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Old 03-11-2013, 09:27 PM   #11
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+1. If a person has any sense, he or she knows what enhances life and what is neutral and what detracts, and proceeds accordingly.
+2 Articles like this strike me as so condescending. Who is this guy to tell me how many dishes or CDs is the 'right' amount? Am I some little baby who can't decide that for myself?

Ten little dishes? Fine for this guy I guess, but we entertain groups from time to time, sometime large sometimes just one other couple. DW likes to have dishes for different seasons and different occasions. It's a 'luxury we can afford', so who cares?

And he doesn't have a single CD? So? He probably doesn't have a high quality stereo either. Maybe he doesn't love music? I love music, why would I deprive myself?

Why would anyone aspire to this? If the message is 'consider what is really of value to you', I think the author fails.


Quote:
But imagine yourself as a magazine or internet feature writer. What do you write about? Mr Joe satisfied who lives his life steadily without many big discontinuities, or Mr.Johnny Upheaval who likes to make BIG CHANGES?

Ha
Right, this is just column filler, IMO. I'm amazed that people see any value in this sort of thing. Can't they think for themselves? I just don't get it.

edit/add: OK, I just had to LOL at this:
Quote:
and an audiophile-worthy five-disc CD player.
Hah! I have NEVER (and I'm the guy who always says never say never), ever seen a five-disc CD player in a true 'audiophile' magazine. These guys are ALL about single function, and do that function well units. Even to the extent of mono-block amplifiers (completely separate units for right/left channels - less cross-talk, no draw on a power supply from opposing channels). A lot of that stuff is snake-oil, but a 5-disc changer - no way!

-ERD50
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Old 03-11-2013, 09:45 PM   #12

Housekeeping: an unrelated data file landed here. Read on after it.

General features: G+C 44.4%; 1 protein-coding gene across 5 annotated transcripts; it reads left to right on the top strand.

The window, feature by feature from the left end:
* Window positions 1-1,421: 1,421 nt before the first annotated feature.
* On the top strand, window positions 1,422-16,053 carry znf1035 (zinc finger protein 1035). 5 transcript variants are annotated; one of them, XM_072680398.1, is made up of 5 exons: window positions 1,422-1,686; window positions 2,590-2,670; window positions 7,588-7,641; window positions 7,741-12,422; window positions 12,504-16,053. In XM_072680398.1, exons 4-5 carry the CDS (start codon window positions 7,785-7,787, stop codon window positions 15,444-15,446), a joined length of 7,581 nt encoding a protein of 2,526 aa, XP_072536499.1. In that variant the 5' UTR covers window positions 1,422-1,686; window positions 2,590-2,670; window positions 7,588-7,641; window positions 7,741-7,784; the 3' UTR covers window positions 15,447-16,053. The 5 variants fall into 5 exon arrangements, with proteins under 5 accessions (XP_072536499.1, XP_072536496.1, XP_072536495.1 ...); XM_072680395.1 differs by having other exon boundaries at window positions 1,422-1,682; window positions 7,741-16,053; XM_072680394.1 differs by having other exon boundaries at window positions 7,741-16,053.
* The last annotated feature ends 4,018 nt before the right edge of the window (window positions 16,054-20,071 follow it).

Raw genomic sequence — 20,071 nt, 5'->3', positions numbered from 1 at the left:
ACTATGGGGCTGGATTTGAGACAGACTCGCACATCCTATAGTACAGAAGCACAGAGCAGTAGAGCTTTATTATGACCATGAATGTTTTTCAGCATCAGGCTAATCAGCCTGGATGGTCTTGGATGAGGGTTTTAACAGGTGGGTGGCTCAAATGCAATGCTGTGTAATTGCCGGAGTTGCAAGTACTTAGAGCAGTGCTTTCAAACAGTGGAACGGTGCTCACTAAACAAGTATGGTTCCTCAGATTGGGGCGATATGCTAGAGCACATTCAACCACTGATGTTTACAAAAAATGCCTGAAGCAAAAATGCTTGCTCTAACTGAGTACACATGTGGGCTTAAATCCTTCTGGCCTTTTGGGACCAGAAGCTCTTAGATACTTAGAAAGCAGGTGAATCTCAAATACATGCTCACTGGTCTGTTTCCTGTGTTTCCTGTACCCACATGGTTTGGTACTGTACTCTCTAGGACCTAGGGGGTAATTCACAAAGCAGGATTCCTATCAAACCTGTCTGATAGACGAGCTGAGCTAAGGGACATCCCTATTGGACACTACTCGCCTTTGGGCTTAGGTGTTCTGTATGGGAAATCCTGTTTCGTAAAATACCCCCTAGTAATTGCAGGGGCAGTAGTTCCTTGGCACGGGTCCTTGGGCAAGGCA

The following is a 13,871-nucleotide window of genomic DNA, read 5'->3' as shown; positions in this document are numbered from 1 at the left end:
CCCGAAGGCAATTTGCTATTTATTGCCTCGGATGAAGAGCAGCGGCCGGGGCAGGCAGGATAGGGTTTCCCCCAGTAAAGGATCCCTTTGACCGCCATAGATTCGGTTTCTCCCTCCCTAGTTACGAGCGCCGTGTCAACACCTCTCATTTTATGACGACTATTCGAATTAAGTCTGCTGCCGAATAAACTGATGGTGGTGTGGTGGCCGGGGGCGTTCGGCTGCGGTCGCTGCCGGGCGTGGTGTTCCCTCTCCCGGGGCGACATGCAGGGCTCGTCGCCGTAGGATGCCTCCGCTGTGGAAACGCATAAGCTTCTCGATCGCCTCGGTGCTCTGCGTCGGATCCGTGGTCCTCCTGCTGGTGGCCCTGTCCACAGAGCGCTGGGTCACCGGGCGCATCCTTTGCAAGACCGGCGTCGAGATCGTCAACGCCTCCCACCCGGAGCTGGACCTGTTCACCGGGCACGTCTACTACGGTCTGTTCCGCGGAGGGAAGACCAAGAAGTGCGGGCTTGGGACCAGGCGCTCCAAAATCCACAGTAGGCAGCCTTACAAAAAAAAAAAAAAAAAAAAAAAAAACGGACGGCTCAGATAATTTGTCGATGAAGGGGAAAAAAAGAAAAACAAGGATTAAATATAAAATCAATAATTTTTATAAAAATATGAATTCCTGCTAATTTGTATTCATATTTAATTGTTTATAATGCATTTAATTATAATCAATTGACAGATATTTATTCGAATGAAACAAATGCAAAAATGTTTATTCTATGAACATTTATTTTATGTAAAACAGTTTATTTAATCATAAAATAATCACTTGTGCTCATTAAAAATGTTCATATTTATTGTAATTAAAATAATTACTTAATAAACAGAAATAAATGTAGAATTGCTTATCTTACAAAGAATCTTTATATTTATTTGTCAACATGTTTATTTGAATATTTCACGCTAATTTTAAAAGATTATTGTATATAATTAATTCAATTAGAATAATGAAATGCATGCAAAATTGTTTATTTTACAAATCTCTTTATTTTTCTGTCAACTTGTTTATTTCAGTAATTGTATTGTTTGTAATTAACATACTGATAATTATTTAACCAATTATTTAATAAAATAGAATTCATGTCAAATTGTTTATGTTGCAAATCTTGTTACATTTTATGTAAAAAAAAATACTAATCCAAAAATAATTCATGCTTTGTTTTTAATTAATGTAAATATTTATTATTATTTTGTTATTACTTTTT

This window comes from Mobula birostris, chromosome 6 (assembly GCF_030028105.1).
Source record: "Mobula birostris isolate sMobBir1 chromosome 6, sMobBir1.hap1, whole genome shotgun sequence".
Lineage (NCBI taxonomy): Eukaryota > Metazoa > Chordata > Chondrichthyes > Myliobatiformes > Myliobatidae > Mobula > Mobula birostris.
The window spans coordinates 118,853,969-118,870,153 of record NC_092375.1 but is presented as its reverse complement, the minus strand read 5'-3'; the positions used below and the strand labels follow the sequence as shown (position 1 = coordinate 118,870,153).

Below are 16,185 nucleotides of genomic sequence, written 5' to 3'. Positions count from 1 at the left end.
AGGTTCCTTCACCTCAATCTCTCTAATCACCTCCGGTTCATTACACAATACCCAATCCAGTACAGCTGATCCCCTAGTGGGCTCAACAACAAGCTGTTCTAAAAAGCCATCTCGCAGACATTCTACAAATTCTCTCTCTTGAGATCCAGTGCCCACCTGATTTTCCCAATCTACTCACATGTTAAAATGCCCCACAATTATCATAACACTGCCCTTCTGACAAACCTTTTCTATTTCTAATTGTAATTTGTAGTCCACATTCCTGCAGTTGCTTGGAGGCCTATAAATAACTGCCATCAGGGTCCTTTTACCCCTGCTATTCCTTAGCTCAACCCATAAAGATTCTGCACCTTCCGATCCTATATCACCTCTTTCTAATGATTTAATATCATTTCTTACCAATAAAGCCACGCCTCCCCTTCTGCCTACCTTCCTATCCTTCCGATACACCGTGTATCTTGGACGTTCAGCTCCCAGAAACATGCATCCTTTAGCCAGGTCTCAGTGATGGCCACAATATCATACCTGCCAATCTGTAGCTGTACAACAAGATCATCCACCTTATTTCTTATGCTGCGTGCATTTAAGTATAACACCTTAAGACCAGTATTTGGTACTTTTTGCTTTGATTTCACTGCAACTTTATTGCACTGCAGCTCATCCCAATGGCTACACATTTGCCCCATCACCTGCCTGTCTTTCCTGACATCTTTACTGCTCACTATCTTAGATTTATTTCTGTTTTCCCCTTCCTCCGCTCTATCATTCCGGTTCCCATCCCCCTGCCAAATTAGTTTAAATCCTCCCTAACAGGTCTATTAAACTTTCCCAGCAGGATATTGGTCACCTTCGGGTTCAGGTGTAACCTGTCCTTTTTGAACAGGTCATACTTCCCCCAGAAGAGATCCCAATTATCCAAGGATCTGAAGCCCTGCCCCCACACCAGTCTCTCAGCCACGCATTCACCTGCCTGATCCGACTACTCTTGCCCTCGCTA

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I've been shopping for a kayak for the last few weeks. I find it hard to believe that it won't make me happier once I get it. But I can understand how some material things do not.
A kayak would be on my approved list, along with my bike. But a garage full of stuff we never use? That's what we are getting rid of. It feels very freeing for us. It is cheaper, too. Eventually we won't have to have a big house to buy, heat, cool, insure, clean, repair and pay property tax on.

We would rather spend our free time on hobbies and travel than taking care of stuff.
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Old 03-11-2013, 10:32 PM   #13
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I didn't find the article condescending. To my mind, he was simply relating his experiences and sharing his point of view. I thought this particular thought to be very true,

"But my experiences show that after a certain point, material objects have a tendency to crowd out the emotional needs they are meant to support."

My stuff works best when it works for me and helps me live the way I want. The trick, IMO, is to achieve that sweet spot where all my stuff "works", and there's not much of it lying around idle. It's a work in progress.
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Old 03-11-2013, 11:07 PM   #14
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I found the article interesting to the extent the author is a bit of a whacko who shifted his lifestyle from one extreme to the other. Interesting to hear about, but not something that an everyday guy like me could get interested in doing.

After the sale of his business and the resulting wealth, the author became an extreme consumer.

Quote:
I hired a guy named Seven, who said he had been Courtney Love’s assistant, to be my personal shopper. He went to furniture, appliance and electronics stores and took Polaroids of things he thought I might like to fill the house; I’d shuffle through the pictures and proceed on a virtual shopping spree.
Then he fell in love with a partner and decided to turn the wheel of the ship and now lives in an efficiency apartment concentrating on owning as little as possible. Doesn't even have a personal shopper to help him gather his bounty anymore!

OK, it's his life to lead. And I'm all for wealthy guys spending their time and money as they see fit as long as they're not stepping on the toes of others. But the story of his lifestyle extremes, while an interesting skim read, certainly isn't a likely scenario for many. I doubt I'll ever need a personal shopper to help haul home the goods and I also doubt I'll be living in a sparsely furnished and equiped urban efficiency apartment. Some of us like to live uncluttered and not be overwhelmed by "stuff" but still be able to offer a chair to a guest who stops by.